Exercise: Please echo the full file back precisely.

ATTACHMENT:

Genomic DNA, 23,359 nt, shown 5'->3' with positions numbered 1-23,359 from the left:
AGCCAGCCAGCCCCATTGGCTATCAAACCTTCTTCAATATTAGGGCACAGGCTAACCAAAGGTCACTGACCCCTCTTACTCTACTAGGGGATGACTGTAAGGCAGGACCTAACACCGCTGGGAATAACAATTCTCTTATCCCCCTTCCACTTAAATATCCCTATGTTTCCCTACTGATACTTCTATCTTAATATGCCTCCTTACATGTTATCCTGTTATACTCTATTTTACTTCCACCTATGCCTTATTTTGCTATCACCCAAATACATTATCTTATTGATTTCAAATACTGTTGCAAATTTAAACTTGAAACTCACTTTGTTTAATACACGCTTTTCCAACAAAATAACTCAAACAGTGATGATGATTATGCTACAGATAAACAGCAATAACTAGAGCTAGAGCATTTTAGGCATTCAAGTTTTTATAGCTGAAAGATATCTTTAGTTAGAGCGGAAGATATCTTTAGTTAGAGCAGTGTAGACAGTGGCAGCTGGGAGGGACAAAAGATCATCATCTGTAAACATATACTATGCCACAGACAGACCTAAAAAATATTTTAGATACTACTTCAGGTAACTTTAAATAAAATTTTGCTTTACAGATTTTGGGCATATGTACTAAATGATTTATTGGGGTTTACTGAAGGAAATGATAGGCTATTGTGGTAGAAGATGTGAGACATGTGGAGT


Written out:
Genomic DNA, 23,359 nt, shown 5'->3' with positions numbered 1-23,359 from the left:
AGCCAGCCAGCCCCATTGGCTATCAAACCTTCTTCAATATTAGGGCACAGGCTAACCAAAGGTCACTGACCCCTCTTACTCTACTAGGGGATGACTGTAAGGCAGGACCTAACACCGCTGGGAATAACAATTCTCTTATCCCCCTTCCACTTAAATATCCCTATGTTTCCCTACTGATACTTCTATCTTAATATGCCTCCTTACATGTTATCCTGTTATACTCTATTTTACTTCCACCTATGCCTTATTTTGCTATCACCCAAATACATTATCTTATTGATTTCAAATACTGTTGCAAATTTAAACTTGAAACTCACTTTGTTTAATACACGCTTTTCCAACAAAATAACTCAAACAGTGATGATGATTATGCTACAGATAAACAGCAATAACTAGAGCTAGAGCATTTTAGGCATTCAAGTTTTTATAGCTGAAAGATATCTTTAGTTAGAGCGGAAGATATCTTTAGTTAGAGCAGTGTAGACAGTGGCAGCTGGGAGGGACAAAAGATCATCATCTGTAAACATATACTATGCCACAGACAGACCTAAAAAATATTTTAGATACTACTTCAGGTAACTTTAAATAAAATTTTGCTTTACAGATTTTGGGCATATGTACTAAATGATTTATTGGGGTTTACTGAAGGAAATGATAGGCTATTGTGGTAGAAGATGTGAGACATGTGGAGT